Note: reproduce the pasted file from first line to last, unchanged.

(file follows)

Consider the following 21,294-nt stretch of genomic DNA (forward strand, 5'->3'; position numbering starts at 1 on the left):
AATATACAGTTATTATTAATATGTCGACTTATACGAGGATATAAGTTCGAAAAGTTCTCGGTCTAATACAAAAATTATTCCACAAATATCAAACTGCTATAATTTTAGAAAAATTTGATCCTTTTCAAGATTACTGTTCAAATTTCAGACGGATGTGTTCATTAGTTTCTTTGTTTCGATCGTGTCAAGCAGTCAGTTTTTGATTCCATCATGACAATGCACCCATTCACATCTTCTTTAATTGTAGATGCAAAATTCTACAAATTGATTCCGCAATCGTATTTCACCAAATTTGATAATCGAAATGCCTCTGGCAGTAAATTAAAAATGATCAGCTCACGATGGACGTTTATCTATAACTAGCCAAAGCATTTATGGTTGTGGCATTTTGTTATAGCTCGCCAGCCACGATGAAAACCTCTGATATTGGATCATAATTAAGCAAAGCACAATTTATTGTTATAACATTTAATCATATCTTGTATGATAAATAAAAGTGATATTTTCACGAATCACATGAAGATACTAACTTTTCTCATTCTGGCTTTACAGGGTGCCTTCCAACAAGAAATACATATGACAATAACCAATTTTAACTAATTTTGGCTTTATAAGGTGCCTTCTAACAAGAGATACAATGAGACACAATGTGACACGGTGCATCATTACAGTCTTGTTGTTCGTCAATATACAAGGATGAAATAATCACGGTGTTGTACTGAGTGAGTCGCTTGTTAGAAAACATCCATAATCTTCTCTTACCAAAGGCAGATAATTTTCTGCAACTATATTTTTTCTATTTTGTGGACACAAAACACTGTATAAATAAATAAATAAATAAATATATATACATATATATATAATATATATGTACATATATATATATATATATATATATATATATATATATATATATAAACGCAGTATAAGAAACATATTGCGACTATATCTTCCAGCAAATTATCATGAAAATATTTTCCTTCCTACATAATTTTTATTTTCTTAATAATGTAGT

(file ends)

Consider the following 21,294-nt stretch of genomic DNA (forward strand, 5'->3'; position numbering starts at 1 on the left):
AATATACAGTTATTATTAATATGTCGACTTATACGAGGATATAAGTTCGAAAAGTTCTCGGTCTAATACAAAAATTATTCCACAAATATCAAACTGCTATAATTTTAGAAAAATTTGATCCTTTTCAAGATTACTGTTCAAATTTCAGACGGATGTGTTCATTAGTTTCTTTGTTTCGATCGTGTCAAGCAGTCAGTTTTTGATTCCATCATGACAATGCACCCATTCACATCTTCTTTAATTGTAGATGCAAAATTCTACAAATTGATTCCGCAATCGTATTTCACCAAATTTGATAATCGAAATGCCTCTGGCAGTAAATTAAAAATGATCAGCTCACGATGGACGTTTATCTATAACTAGCCAAAGCATTTATGGTTGTGGCATTTTGTTATAGCTCGCCAGCCACGATGAAAACCTCTGATATTGGATCATAATTAAGCAAAGCACAATTTATTGTTATAACATTTAATCATATCTTGTATGATAAATAAAAGTGATATTTTCACGAATCACATGAAGATACTAACTTTTCTCATTCTGGCTTTACAGGGTGCCTTCCAACAAGAAATACATATGACAATAACCAATTTTAACTAATTTTGGCTTTATAAGGTGCCTTCTAACAAGAGATACAATGAGACACAATGTGACACGGTGCATCATTACAGTCTTGTTGTTCGTCAATATACAAGGATGAAATAATCACGGTGTTGTACTGAGTGAGTCGCTTGTTAGAAAACATCCATAATCTTCTCTTACCAAAGGCAGATAATTTTCTGCAACTATATTTTTTCTATTTTGTGGACACAAAACACTGTATAAATAAATAAATAAATAAATATATATACATATATATATAATATATATGTACATATATATATATATATATATATATATATATATATATATATATAAACGCAGTATAAGAAACATATTGCGACTATATCTTCCAGCAAATTATCATGAAAATATTTTCCTTCCTACATAATTTTTATTTTCTTAATAATGTAGT